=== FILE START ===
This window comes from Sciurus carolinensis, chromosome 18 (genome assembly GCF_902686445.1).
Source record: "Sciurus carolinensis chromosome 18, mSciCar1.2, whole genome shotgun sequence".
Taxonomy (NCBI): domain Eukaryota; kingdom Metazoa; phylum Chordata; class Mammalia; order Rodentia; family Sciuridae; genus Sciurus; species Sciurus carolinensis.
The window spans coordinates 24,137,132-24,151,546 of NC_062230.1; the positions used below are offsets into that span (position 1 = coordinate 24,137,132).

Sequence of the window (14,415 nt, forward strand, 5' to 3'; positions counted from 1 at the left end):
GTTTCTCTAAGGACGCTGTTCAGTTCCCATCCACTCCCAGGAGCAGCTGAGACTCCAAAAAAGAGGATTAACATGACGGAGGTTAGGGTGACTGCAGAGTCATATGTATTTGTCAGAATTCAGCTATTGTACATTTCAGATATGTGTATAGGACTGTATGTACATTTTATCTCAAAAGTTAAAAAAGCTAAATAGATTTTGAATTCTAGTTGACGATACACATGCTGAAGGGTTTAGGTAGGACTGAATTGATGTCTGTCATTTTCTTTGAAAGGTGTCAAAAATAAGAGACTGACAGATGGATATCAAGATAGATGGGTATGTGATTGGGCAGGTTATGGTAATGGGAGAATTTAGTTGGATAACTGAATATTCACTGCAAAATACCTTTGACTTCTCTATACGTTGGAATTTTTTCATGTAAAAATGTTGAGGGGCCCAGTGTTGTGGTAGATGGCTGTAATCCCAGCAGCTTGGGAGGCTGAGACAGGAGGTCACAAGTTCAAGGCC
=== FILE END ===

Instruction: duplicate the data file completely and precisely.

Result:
This window comes from Sciurus carolinensis, chromosome 18 (genome assembly GCF_902686445.1).
Source record: "Sciurus carolinensis chromosome 18, mSciCar1.2, whole genome shotgun sequence".
Taxonomy (NCBI): domain Eukaryota; kingdom Metazoa; phylum Chordata; class Mammalia; order Rodentia; family Sciuridae; genus Sciurus; species Sciurus carolinensis.
The window spans coordinates 24,137,132-24,151,546 of NC_062230.1; the positions used below are offsets into that span (position 1 = coordinate 24,137,132).

Sequence of the window (14,415 nt, forward strand, 5' to 3'; positions counted from 1 at the left end):
GTTTCTCTAAGGACGCTGTTCAGTTCCCATCCACTCCCAGGAGCAGCTGAGACTCCAAAAAAGAGGATTAACATGACGGAGGTTAGGGTGACTGCAGAGTCATATGTATTTGTCAGAATTCAGCTATTGTACATTTCAGATATGTGTATAGGACTGTATGTACATTTTATCTCAAAAGTTAAAAAAGCTAAATAGATTTTGAATTCTAGTTGACGATACACATGCTGAAGGGTTTAGGTAGGACTGAATTGATGTCTGTCATTTTCTTTGAAAGGTGTCAAAAATAAGAGACTGACAGATGGATATCAAGATAGATGGGTATGTGATTGGGCAGGTTATGGTAATGGGAGAATTTAGTTGGATAACTGAATATTCACTGCAAAATACCTTTGACTTCTCTATACGTTGGAATTTTTTCATGTAAAAATGTTGAGGGGCCCAGTGTTGTGGTAGATGGCTGTAATCCCAGCAGCTTGGGAGGCTGAGACAGGAGGTCACAAGTTCAAGGCC